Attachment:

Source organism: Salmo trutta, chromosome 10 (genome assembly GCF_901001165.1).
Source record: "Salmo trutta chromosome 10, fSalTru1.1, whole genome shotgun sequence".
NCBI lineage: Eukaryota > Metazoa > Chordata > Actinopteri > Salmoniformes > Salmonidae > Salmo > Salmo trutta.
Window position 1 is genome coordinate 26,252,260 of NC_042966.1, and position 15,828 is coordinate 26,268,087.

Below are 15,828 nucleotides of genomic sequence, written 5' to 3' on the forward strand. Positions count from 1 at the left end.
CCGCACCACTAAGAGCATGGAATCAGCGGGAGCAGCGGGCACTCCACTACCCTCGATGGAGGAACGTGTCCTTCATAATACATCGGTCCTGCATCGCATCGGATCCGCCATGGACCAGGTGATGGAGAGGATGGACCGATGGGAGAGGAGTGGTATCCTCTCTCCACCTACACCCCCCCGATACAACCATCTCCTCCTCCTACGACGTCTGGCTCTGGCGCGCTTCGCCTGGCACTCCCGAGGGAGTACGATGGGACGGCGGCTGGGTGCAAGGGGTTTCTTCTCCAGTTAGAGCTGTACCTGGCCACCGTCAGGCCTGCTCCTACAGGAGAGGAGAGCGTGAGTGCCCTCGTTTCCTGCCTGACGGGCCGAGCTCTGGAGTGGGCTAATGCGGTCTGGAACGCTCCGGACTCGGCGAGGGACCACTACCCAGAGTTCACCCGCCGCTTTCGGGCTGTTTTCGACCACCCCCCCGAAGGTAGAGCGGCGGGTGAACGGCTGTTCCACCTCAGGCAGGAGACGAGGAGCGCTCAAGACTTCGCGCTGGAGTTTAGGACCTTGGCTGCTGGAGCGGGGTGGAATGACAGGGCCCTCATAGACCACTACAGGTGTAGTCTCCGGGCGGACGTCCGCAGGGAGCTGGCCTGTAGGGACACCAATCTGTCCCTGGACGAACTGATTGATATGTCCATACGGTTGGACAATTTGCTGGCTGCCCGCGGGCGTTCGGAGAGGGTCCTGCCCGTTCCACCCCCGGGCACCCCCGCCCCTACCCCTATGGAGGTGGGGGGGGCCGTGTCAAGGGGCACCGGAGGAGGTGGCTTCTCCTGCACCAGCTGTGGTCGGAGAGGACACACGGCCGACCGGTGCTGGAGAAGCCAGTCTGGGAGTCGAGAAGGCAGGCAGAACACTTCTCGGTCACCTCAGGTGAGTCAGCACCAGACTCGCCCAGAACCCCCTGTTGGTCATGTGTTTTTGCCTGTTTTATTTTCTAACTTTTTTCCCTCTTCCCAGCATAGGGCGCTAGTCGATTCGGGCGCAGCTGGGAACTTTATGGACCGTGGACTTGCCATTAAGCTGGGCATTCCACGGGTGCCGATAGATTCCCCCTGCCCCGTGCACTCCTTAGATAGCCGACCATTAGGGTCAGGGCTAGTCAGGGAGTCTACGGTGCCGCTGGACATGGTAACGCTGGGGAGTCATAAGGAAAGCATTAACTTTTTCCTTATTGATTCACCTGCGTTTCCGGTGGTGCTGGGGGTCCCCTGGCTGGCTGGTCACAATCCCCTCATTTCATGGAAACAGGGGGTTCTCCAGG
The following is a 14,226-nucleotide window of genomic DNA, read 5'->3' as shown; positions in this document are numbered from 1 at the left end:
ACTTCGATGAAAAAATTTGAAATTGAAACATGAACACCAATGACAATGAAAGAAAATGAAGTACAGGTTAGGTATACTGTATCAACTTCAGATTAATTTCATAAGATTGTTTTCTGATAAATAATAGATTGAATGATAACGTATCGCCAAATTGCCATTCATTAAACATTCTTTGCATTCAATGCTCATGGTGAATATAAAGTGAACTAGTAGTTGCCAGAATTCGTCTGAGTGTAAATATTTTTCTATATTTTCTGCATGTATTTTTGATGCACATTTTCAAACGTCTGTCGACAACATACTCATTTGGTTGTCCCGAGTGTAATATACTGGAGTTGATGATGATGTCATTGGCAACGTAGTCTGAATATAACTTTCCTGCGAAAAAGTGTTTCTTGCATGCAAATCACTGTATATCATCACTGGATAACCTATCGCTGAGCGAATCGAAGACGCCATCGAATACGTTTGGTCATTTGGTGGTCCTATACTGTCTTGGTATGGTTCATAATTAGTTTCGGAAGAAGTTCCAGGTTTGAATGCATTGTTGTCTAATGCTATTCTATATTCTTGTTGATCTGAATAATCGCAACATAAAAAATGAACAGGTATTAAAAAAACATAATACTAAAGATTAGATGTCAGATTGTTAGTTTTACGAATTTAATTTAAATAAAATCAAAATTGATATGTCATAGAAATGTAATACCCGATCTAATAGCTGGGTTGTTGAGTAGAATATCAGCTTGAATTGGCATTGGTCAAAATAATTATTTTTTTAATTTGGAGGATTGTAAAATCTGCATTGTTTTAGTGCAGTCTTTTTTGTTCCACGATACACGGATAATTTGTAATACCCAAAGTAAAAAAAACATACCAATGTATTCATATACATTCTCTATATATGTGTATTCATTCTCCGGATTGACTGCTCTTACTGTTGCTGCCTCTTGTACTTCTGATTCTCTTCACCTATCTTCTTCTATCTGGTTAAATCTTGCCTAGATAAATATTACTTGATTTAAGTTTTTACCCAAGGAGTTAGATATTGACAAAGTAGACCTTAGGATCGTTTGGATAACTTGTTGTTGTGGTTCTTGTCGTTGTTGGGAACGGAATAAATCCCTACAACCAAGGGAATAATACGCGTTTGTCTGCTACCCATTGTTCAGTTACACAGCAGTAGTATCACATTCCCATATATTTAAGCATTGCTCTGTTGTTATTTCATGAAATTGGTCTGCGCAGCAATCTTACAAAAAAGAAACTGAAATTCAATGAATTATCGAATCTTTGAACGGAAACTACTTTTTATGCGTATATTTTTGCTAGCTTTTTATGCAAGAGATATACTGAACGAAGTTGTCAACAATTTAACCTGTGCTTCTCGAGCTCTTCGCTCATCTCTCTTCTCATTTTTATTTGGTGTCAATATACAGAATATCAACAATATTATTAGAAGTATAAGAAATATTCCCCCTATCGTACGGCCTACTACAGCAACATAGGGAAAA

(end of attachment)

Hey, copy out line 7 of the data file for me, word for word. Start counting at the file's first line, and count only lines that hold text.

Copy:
The following is a 14,226-nucleotide window of genomic DNA, read 5'->3' as shown; positions in this document are numbered from 1 at the left end: